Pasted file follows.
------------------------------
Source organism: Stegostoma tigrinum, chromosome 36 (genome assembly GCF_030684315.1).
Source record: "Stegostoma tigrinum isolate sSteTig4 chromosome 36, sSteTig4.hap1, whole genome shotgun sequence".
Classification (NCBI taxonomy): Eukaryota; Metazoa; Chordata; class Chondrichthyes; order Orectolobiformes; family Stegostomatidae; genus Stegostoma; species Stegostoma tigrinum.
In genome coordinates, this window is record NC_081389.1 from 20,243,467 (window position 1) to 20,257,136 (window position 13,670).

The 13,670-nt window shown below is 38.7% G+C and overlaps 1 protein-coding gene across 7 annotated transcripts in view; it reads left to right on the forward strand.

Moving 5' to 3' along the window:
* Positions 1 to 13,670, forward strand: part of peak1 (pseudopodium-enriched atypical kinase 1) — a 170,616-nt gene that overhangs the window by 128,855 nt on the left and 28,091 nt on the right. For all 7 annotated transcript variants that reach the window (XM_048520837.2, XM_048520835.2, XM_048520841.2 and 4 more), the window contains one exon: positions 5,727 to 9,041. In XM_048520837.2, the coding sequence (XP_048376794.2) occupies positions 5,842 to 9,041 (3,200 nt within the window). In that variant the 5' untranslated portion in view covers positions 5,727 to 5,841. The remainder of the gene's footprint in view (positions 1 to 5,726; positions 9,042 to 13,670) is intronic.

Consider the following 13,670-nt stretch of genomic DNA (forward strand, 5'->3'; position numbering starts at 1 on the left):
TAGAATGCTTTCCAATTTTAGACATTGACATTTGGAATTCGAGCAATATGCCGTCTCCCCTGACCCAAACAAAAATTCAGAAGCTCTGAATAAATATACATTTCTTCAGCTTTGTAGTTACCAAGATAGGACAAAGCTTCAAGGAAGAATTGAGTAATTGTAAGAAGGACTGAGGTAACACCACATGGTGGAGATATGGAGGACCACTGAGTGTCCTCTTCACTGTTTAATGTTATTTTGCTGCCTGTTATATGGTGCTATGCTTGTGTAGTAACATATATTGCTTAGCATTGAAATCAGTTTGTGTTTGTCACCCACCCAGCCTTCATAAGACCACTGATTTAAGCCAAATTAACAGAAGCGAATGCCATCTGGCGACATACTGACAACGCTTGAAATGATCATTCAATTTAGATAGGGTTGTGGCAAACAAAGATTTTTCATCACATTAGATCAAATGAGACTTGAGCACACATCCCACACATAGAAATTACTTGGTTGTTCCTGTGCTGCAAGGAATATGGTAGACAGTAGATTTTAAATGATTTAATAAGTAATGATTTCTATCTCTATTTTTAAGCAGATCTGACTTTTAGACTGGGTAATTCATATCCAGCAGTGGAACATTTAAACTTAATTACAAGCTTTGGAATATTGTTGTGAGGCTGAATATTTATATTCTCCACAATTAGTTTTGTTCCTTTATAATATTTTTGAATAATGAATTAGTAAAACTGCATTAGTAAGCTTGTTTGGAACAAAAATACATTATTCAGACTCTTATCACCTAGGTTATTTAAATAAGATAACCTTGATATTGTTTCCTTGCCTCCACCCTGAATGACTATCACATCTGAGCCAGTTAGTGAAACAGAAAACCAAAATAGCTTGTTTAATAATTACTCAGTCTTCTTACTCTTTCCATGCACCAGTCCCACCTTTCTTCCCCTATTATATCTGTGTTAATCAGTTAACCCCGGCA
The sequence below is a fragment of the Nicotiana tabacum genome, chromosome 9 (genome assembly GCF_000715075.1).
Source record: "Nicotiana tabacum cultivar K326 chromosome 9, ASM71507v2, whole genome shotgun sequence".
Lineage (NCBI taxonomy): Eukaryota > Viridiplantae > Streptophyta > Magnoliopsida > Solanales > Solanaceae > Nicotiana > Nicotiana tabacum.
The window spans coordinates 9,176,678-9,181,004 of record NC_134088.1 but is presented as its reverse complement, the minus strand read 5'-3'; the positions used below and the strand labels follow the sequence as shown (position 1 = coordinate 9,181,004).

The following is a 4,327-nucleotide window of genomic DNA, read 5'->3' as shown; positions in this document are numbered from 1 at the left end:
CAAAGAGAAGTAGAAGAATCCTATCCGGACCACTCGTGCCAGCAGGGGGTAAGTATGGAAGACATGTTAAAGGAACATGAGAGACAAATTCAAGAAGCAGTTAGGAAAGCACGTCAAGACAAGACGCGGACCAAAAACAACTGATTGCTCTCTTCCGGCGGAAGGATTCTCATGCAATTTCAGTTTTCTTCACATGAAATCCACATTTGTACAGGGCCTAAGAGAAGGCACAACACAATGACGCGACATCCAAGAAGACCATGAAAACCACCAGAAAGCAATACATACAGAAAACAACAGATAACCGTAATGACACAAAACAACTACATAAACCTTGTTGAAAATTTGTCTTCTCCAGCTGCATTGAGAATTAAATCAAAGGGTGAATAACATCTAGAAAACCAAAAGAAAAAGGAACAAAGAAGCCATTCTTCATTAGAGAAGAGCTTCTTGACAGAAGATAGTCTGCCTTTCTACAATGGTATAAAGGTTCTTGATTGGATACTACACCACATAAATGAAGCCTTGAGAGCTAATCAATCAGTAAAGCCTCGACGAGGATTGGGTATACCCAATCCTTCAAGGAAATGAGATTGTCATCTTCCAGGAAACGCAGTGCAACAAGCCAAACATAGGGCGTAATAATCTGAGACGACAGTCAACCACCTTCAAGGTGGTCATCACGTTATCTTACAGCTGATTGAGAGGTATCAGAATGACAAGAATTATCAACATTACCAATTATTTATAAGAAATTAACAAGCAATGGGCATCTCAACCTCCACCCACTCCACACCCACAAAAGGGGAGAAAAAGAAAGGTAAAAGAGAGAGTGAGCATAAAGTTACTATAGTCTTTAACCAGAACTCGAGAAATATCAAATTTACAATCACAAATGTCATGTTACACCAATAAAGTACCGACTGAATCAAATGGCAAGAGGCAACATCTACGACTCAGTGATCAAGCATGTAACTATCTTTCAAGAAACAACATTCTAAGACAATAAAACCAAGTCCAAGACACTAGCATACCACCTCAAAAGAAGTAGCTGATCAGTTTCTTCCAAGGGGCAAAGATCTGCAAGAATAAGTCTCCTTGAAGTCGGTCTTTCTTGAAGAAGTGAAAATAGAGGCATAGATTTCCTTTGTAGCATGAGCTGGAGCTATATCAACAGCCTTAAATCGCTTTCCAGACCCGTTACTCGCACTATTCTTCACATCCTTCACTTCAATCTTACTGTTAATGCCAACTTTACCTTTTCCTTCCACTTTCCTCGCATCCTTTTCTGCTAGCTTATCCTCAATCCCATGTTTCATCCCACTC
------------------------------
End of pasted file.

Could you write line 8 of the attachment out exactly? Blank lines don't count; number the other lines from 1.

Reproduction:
Consider the following 13,670-nt stretch of genomic DNA (forward strand, 5'->3'; position numbering starts at 1 on the left):